After all the initial aspects have been considered and the root cutting has been made, the next step is to consider the question of what treatment the cutting may need in order to enhance its chances of producing a stem bud and then surviving until the bud develops and establishes as a new plant. At present there are no growth-promoting substances available for root cuttings, so that it is not possible to enhance bud production in this way. The special powders produced for inducing roots on stems should not be used on root cuttings as they will actually depress bud production.
The best way to protect a root cutting is to treat it with a thin powder film of fungicide such as Captan. The root cutting, when planted, will be more or less completely surrounded by soil or compost and as such could easily become waterlogged and so subject to all sorts of fungal rots. The survival of the cutting will very much depend on protecting it against this possibility.
Place the cuttings in a polythene bag, add some fungicidal powder, using about one teaspoonful of Captan for every 100 1 in
Treating root cuttings mi cuttings. "Balloon" the bag by twisting the top and then shake it vigorously. Once the cuttings are coated with a powder film, they are ready for planting.
It will be apparent why it is important to be able to recognize the top and bottom of the cuttings after such processing.
Root cuttings need to be planted in a medium that will support them, prevent them from drying out, allow adequate aeration and, when regeneration starts, provide basic nutrients. All these features can be found in the ground outdoors and the root cuttings will do well there provided that the soil is reasonably light or they are placed under a cold frame in soil to which peat and grit have been added. However, except perhaps for a few very vigorous herbaceous perennials, it is more convenient to plant root cuttings in a container and then plant them out just as soon as they are established.
Select a container of suitable size for the number of root cuttings to be propagated, allowing 1-1^ in for each cutting. For example, plant seven cuttings in a in pot. Fill the
2 Close the bag and shake until all the cuttings are covered with fungicide.
3 Fill a pot with compost. Make a hole with a dibber. Plant cutting vertically.
1 Place the root cuttings in a bag filled with some fungicidal powder.
container with a peat-based compost containing loam, which will act as a buffer to prevent excessive drying and will maintain an even level of nutrients. Strike off the compost with a presser board so that it is level with the rim. Then press the soil down to at least f in below the rim of the container.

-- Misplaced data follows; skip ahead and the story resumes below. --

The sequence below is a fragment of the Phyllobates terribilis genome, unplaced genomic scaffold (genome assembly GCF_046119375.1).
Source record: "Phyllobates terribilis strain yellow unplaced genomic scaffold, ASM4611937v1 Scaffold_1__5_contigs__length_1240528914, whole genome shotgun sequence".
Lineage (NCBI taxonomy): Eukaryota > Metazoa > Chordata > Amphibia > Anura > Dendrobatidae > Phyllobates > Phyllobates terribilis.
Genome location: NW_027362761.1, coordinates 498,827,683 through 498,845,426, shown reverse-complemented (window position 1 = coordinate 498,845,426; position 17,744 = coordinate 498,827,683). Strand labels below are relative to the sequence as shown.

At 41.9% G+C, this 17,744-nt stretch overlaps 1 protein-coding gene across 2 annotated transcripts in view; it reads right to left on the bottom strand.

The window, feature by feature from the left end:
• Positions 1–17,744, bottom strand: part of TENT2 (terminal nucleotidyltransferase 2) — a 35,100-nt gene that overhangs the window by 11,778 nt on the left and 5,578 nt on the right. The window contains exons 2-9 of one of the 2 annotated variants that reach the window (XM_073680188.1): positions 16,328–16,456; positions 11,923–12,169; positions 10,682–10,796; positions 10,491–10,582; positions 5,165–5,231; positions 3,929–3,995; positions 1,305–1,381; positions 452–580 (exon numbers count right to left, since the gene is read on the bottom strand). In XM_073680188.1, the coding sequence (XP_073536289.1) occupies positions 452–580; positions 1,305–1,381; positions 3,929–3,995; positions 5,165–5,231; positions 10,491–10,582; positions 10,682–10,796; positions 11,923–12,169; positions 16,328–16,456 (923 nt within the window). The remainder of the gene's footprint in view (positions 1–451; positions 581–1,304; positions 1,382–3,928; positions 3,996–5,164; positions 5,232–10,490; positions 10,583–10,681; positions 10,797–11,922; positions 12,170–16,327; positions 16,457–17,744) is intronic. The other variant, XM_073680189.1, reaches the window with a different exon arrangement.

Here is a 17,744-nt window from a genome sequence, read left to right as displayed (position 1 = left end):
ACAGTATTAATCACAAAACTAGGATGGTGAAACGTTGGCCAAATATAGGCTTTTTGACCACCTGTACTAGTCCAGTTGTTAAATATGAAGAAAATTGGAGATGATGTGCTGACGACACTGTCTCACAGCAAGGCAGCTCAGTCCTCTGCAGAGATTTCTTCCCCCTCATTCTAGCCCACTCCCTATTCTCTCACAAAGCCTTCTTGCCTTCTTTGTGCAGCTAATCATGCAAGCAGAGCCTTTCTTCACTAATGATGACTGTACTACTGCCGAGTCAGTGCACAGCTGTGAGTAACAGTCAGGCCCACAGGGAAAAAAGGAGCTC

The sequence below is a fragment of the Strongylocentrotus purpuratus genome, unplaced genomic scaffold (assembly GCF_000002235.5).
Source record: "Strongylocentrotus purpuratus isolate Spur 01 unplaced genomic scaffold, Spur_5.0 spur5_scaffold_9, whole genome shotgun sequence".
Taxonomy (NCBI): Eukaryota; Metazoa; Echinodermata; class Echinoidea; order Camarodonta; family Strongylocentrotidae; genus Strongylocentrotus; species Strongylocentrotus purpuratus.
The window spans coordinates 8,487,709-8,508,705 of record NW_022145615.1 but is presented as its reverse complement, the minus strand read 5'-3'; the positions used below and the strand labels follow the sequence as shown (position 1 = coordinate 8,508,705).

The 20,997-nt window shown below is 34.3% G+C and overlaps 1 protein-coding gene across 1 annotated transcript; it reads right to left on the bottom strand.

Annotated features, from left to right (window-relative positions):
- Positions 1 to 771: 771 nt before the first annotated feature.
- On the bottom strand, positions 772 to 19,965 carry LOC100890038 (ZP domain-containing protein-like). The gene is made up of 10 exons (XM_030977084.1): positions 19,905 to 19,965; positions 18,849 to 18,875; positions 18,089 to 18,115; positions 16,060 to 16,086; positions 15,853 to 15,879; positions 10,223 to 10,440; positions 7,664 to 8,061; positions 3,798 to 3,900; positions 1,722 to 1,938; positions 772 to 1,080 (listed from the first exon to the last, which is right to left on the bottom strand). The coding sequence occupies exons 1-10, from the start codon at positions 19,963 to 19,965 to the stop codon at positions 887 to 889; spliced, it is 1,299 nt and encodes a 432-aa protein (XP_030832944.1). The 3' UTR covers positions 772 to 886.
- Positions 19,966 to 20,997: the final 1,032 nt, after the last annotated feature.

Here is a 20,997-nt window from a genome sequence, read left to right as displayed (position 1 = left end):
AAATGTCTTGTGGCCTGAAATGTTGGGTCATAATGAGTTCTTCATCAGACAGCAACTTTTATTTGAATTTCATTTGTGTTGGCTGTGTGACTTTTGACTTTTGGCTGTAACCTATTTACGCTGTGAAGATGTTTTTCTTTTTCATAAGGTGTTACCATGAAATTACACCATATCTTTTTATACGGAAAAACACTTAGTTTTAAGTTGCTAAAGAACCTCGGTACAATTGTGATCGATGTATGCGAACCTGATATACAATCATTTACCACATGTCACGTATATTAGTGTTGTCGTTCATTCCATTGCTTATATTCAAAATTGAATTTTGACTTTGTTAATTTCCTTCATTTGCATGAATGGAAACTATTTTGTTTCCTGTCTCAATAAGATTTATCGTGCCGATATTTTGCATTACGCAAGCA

Make a hole in the compost with a dibber and then plant the root cutting. Place the top of the cutting just level with the top of the compost. Firm back the compost around the cutting. Space the remaining root cuttings evenly round the container.
Cover the cuttings with grit. Strike off with a presser board until the grit is level with the rim of the container. This weight of grit tends to compress the compost slightly so causing the tops of the cuttings to be pushed further up into the grit. This will provide almost perfect aeration for the bud that will develop at the top of the root cutting. Do not water. Label the container and stand it in an environment (propagator, cold frame, etc.) that is appropriate to the size of the root cutting (see page 39).
Some plants, for example Romneya coulteri, do not like being dug up and having their
Planting root cuttings
roots disturbed. Therefore, place only one or two of their root cuttings in a small pot and treat as one plant, disturbing their roots as little as possible when transplanting them once they are established.
Keep watering to a minimum to maintain a well-aerated compost, which encourages bud development and reduces the likelihood of rotting. In fact there is probably no need to water at all if the root cuttings were initially planted in a reasonably moist compost and a humid environment is maintained.
Very often when the bud first develops, it produces a stem and green leaves but no root system. This will grow later from the base of the new stem. Even if the new roots do develop from the cutting, they too will not appear until after the stem and green leaves have grown. Do not water until the roots appear as the cutting is still liable to rot.
Place in a well-lit area once the stem appears. Harden off any young plants propagated in a warm (21°C/70°F) environment before planting out or potting up. Apply a liquid feed, according to the manufacturer's instructions.
4 Plant remaining root cuttings in apart. Cover the pot with grit.
5 Strike off the grit until level with rim. Label, and leave cuttings to develop.
6 Do not water until the roots have appeared. Then apply a liquid feed.
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